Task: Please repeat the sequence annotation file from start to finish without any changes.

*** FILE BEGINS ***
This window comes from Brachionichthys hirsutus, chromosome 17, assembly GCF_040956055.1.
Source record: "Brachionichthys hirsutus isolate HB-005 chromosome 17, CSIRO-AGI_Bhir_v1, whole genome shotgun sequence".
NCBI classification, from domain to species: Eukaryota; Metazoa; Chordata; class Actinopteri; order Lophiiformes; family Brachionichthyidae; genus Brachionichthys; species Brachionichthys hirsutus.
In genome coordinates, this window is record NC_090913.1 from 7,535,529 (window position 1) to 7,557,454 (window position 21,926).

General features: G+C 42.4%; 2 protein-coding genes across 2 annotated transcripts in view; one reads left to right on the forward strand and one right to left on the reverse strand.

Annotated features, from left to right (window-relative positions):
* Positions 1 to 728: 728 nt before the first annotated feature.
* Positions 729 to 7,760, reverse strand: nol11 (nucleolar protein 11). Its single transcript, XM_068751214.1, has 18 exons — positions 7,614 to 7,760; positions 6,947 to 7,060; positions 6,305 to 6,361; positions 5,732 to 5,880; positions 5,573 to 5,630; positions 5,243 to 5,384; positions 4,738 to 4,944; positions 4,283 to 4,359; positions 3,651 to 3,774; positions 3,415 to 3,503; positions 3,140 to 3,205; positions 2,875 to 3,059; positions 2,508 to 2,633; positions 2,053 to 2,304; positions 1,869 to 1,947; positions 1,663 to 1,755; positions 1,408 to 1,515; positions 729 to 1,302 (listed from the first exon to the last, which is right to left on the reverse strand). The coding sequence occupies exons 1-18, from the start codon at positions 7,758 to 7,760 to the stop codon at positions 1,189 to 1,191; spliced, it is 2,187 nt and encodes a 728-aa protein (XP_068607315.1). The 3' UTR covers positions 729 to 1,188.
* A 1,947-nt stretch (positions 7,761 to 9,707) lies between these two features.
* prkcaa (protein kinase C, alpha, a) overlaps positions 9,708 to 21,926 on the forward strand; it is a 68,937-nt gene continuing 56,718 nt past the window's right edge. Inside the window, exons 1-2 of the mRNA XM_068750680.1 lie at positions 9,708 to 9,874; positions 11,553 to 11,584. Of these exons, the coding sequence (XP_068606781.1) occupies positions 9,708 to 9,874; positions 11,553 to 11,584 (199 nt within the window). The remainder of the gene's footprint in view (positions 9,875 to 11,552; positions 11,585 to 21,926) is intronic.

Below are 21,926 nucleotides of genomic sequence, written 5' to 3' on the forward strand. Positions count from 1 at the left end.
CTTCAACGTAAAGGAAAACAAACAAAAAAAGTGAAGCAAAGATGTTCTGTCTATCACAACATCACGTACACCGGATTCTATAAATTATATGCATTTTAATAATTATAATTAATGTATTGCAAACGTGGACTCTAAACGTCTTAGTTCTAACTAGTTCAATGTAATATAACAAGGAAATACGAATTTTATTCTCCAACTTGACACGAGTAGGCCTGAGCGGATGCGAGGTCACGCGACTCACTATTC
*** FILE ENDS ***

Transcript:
This window comes from Brachionichthys hirsutus, chromosome 17, assembly GCF_040956055.1.
Source record: "Brachionichthys hirsutus isolate HB-005 chromosome 17, CSIRO-AGI_Bhir_v1, whole genome shotgun sequence".
NCBI classification, from domain to species: Eukaryota; Metazoa; Chordata; class Actinopteri; order Lophiiformes; family Brachionichthyidae; genus Brachionichthys; species Brachionichthys hirsutus.
In genome coordinates, this window is record NC_090913.1 from 7,535,529 (window position 1) to 7,557,454 (window position 21,926).

General features: G+C 42.4%; 2 protein-coding genes across 2 annotated transcripts in view; one reads left to right on the forward strand and one right to left on the reverse strand.

Annotated features, from left to right (window-relative positions):
* Positions 1 to 728: 728 nt before the first annotated feature.
* Positions 729 to 7,760, reverse strand: nol11 (nucleolar protein 11). Its single transcript, XM_068751214.1, has 18 exons — positions 7,614 to 7,760; positions 6,947 to 7,060; positions 6,305 to 6,361; positions 5,732 to 5,880; positions 5,573 to 5,630; positions 5,243 to 5,384; positions 4,738 to 4,944; positions 4,283 to 4,359; positions 3,651 to 3,774; positions 3,415 to 3,503; positions 3,140 to 3,205; positions 2,875 to 3,059; positions 2,508 to 2,633; positions 2,053 to 2,304; positions 1,869 to 1,947; positions 1,663 to 1,755; positions 1,408 to 1,515; positions 729 to 1,302 (listed from the first exon to the last, which is right to left on the reverse strand). The coding sequence occupies exons 1-18, from the start codon at positions 7,758 to 7,760 to the stop codon at positions 1,189 to 1,191; spliced, it is 2,187 nt and encodes a 728-aa protein (XP_068607315.1). The 3' UTR covers positions 729 to 1,188.
* A 1,947-nt stretch (positions 7,761 to 9,707) lies between these two features.
* prkcaa (protein kinase C, alpha, a) overlaps positions 9,708 to 21,926 on the forward strand; it is a 68,937-nt gene continuing 56,718 nt past the window's right edge. Inside the window, exons 1-2 of the mRNA XM_068750680.1 lie at positions 9,708 to 9,874; positions 11,553 to 11,584. Of these exons, the coding sequence (XP_068606781.1) occupies positions 9,708 to 9,874; positions 11,553 to 11,584 (199 nt within the window). The remainder of the gene's footprint in view (positions 9,875 to 11,552; positions 11,585 to 21,926) is intronic.

Below are 21,926 nucleotides of genomic sequence, written 5' to 3' on the forward strand. Positions count from 1 at the left end.
CTTCAACGTAAAGGAAAACAAACAAAAAAAGTGAAGCAAAGATGTTCTGTCTATCACAACATCACGTACACCGGATTCTATAAATTATATGCATTTTAATAATTATAATTAATGTATTGCAAACGTGGACTCTAAACGTCTTAGTTCTAACTAGTTCAATGTAATATAACAAGGAAATACGAATTTTATTCTCCAACTTGACACGAGTAGGCCTGAGCGGATGCGAGGTCACGCGACTCACTATTC